Silver spoon maker

PHOTOS REQUIRED - marks + item
peter netsua
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Silver spoon maker

Postby peter netsua » Sun Jan 01, 2006 12:13 pm

Can someone please tell me the origin of this silver spoon. I'm fairly sure it's French but I would like to know the maker and, if possible, the date of manufacture. Many thanks in anticipation

Peter

Image
Image

Doos
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Postby Doos » Mon Jan 02, 2006 3:01 pm

Hi,

I think it's 18th century Suisse (town of Zofingen).

peter netsua
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Postby peter netsua » Sun Jan 08, 2006 7:47 am

Thankyou doos. Is there any website devoted to Swiss hall marks. I have searched with due diligence but without success. Also would the name Vettiner tie in as a Swiss maker
Peter

Doos
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Postby Doos » Sun Jan 08, 2006 1:20 pm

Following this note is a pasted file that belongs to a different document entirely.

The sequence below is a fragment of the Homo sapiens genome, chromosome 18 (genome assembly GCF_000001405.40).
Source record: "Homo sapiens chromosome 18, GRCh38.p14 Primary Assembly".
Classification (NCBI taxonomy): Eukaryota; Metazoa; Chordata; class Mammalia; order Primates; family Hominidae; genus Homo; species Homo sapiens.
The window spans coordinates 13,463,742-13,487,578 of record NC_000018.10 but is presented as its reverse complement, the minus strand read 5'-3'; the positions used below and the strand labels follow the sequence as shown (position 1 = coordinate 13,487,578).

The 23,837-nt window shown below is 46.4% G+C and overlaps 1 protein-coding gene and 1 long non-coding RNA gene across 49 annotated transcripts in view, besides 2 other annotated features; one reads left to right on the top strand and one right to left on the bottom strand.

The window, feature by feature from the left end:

Hi Peter, I found the town mark in my Tardy "Poinçons d'argent".
http://www.amazon.com/gp/product/091140 ... E&n=283155

stecci
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Postby stecci » Sat Dec 02, 2006 7:00 am

Hi Peter

this silver spoon it's from Lausanne (Switzerland)

the maker it's
Papus & Datun (Elie Papus, 1713 - 1793, & Pierre-Henri Datun, 1729-1803)
the some Manufacture 1760 - 1793

stecci

peter netsua
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Postby peter netsua » Sat Dec 02, 2006 7:40 am

Hi Stecci
Many many thanks for your info. I am amazed to get feedback a year down the line, but extremely grateful

regards

Peter

blakstone
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Postby blakstone » Thu May 28, 2009 10:48 pm

Recent research has revealed that this mark, long attributed to Papus & Dautun, actually belongs to an entirely different Lausanne maker: Jean-Philippe Delacour (1768-aft. 1824).